Adequate rest is crucial for managing energy levels. The Nurture& Glider is one of the most comfortable seating alternatives for pregnant and nursing women; it supports the body in the right places and helps you to take breaks throughout the day by sitting and relaxing.

Take Power Naps

Short naps of 20-30 minutes can effectively combat fatigue without affecting nighttime sleep patterns. They can provide a quick energy boost and improve cognitive function, mood and alertness.

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Stay Hydrated

Hydration is key to maintaining energy. Aim for at least 8-10 glasses of water per day to prevent dehydration, which can lead to fatigue. Keeping a water bottle handy can serve as a constant reminder to drink water throughout the day.

Mother drinking water

Try Alternative Beverages

There are several beverages that allow you to elevate your energy levels without consuming caffeine. These are:

  • Herbal teas: Certain herbal teas, like ginger and peppermint, offer a caffeine-free energy boost. Always consult with your healthcare provider before adding herbal teas to your diet during pregnancy.

  • Fresh fruit juices: Juices from fruits like oranges and mangoes provide vitamins and hydration. Opt for freshly squeezed juices without added sugars to avoid excess calorie intake.

  • Smoothies: Nutritious smoothies made with fruits, vegetables, Greek yogurt and nut butter can be a delicious snack that packs energy and essential nutrients.

By incorporating these alternatives into your daily routine, you can enjoy a healthy pregnancy with the energy you and your baby need to thrive.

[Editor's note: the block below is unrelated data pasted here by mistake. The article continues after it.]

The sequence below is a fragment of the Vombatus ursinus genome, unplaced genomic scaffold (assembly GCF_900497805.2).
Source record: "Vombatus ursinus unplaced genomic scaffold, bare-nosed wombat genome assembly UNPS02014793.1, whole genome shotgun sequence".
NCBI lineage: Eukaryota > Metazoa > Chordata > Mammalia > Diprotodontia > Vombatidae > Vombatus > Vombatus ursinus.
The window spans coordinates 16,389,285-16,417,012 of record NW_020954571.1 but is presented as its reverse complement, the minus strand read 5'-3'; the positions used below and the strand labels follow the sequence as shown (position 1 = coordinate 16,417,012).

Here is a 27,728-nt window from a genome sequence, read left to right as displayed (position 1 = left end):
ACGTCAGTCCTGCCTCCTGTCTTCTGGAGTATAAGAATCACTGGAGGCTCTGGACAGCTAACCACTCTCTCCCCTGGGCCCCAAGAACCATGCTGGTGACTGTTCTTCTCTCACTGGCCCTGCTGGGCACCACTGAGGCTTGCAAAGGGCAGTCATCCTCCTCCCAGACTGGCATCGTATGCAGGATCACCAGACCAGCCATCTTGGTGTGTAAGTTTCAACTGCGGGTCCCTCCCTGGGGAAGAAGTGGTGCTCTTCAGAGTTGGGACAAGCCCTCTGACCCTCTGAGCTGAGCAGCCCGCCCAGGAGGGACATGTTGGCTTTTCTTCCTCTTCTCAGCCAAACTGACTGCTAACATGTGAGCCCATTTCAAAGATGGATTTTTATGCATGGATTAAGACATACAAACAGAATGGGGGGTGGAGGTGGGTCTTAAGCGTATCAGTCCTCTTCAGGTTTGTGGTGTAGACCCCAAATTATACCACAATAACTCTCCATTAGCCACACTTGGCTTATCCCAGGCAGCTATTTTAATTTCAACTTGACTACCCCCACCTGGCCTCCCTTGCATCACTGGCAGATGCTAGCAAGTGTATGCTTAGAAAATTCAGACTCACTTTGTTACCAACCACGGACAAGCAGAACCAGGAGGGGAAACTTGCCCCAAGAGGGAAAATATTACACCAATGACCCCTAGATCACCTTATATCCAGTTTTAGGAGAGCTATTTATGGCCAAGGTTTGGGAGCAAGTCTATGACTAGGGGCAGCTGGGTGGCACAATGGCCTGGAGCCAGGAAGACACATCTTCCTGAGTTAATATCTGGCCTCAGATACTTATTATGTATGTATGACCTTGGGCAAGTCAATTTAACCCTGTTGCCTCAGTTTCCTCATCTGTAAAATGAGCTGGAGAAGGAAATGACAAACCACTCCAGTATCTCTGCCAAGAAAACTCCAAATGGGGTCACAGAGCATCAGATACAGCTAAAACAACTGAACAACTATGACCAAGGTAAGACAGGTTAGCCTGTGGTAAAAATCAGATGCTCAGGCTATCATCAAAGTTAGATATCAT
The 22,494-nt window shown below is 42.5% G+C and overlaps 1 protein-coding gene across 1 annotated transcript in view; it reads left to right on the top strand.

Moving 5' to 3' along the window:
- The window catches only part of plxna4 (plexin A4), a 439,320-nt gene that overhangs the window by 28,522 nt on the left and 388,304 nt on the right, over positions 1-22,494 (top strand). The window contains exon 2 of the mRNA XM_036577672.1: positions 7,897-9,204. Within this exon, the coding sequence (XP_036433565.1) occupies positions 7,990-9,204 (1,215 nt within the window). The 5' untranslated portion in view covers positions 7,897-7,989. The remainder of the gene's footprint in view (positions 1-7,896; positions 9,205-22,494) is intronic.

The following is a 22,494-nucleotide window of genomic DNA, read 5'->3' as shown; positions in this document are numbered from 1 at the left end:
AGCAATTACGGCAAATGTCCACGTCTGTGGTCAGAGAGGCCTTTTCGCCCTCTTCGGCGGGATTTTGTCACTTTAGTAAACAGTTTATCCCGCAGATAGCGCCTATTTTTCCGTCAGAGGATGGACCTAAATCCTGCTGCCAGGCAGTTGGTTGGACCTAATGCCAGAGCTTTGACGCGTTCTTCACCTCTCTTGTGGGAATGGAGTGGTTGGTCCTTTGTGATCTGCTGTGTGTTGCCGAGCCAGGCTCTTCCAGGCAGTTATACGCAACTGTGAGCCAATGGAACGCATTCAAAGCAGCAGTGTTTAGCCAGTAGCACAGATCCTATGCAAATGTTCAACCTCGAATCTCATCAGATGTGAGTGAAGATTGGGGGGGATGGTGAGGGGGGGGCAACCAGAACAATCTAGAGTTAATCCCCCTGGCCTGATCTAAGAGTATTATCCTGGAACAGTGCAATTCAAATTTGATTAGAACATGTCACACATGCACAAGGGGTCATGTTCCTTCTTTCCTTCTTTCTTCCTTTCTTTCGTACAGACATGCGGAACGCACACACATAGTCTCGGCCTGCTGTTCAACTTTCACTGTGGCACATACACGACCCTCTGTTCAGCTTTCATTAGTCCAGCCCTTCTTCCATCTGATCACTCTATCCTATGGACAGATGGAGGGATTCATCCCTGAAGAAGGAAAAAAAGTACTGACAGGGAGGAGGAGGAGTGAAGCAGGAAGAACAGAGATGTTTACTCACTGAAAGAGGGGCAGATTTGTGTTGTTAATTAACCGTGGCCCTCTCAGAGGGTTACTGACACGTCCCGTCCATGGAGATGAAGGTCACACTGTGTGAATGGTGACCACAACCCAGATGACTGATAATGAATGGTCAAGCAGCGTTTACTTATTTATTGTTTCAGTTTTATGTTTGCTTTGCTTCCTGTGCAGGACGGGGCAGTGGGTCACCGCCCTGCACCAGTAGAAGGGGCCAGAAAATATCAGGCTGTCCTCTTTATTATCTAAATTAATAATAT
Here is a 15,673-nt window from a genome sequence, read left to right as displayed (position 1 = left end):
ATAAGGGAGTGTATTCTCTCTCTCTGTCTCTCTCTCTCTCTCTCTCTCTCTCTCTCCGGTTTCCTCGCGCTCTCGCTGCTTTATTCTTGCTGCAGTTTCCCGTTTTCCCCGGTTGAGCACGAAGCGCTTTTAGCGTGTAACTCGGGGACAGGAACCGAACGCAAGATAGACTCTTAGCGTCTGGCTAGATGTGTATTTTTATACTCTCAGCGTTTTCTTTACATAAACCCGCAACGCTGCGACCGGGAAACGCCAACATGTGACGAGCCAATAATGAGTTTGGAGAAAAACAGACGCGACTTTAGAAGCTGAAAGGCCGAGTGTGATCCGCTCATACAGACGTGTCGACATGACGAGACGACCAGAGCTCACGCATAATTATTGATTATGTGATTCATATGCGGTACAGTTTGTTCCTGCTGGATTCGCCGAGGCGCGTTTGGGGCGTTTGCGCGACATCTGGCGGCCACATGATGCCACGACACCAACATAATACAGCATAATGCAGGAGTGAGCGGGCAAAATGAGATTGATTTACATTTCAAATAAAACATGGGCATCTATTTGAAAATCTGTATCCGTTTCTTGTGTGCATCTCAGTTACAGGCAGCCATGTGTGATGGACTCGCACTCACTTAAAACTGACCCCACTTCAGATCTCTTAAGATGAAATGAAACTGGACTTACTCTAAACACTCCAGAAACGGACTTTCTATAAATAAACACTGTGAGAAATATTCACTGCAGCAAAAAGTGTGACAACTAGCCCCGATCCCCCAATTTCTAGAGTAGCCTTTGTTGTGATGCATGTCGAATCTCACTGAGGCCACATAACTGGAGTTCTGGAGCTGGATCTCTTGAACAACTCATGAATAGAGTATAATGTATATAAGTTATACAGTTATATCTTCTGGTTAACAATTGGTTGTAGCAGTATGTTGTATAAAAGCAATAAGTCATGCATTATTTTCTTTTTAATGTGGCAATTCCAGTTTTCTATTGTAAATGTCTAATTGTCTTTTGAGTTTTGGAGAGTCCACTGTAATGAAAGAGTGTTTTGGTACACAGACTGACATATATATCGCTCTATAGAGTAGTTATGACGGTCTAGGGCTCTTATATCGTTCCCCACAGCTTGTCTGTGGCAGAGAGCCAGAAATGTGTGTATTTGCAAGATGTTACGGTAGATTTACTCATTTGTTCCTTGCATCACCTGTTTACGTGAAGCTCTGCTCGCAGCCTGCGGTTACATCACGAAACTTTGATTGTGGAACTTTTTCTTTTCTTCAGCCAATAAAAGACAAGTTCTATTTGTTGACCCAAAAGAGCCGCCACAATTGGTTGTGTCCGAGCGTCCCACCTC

How Does Caffeine Affect a Fetus?

Caffeine crosses the placenta and reaches the fetus, who isn’t yet equipped to metabolize caffeine effectively. High levels of caffeine during pregnancy can lead to various adverse pregnancy outcomes, such as low birth weight, as the effect of caffeine in the placenta’s blood vessels can affect fetal growth. Additionally, it can increase heart and breathing rates, as well as the time spent awake after birth.

Is There an Energy Drink for Pregnant Women ?

While traditional energy drinks aren’t recommended during pregnancy due to high levels of caffeine and other stimulants, there are safer alternatives. You can opt for natural energy boosters like lemon juice, which is rich in vitamin C and can be made at home without caffeine and excessive sugar.

Other options include homemade smoothies and juices that provide essential nutrients and energy without the risks associated with commercial energy drinks. Remember to consult with your healthcare provider before trying new beverages during pregnancy.

What Are the Effects of Caffeine during Pregnancy?

Caffeine is a stimulant, which is why it can increase blood pressure and heart rate during pregnancy. It also increases the frequency of urination, leading to a reduction in body fluid levels and potential dehydration. Moreover, consuming more than 200 mg of caffeine per day may raise the risk of miscarriage and has been associated with low birth weight.

Pregnant women metabolize caffeine much more slowly, and it can take 1.5-3.5 times longer to eliminate caffeine from the body during pregnancy.

While moderate caffeine intake is generally considered safe during pregnancy, energy drinks usually have much more caffeine than the recommended amount, as well as other potentially dangerous ingredients, so they should be avoided during pregnancy.

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L. Elizabeth Forry

Medically reviewed: Gabriela Alvarado

Medical surgeon with certifications from Imperial College London and Johns Hopkins University. Committed to medical excellence, she has conducted several academic research projects that have contributed to the advancement of the field.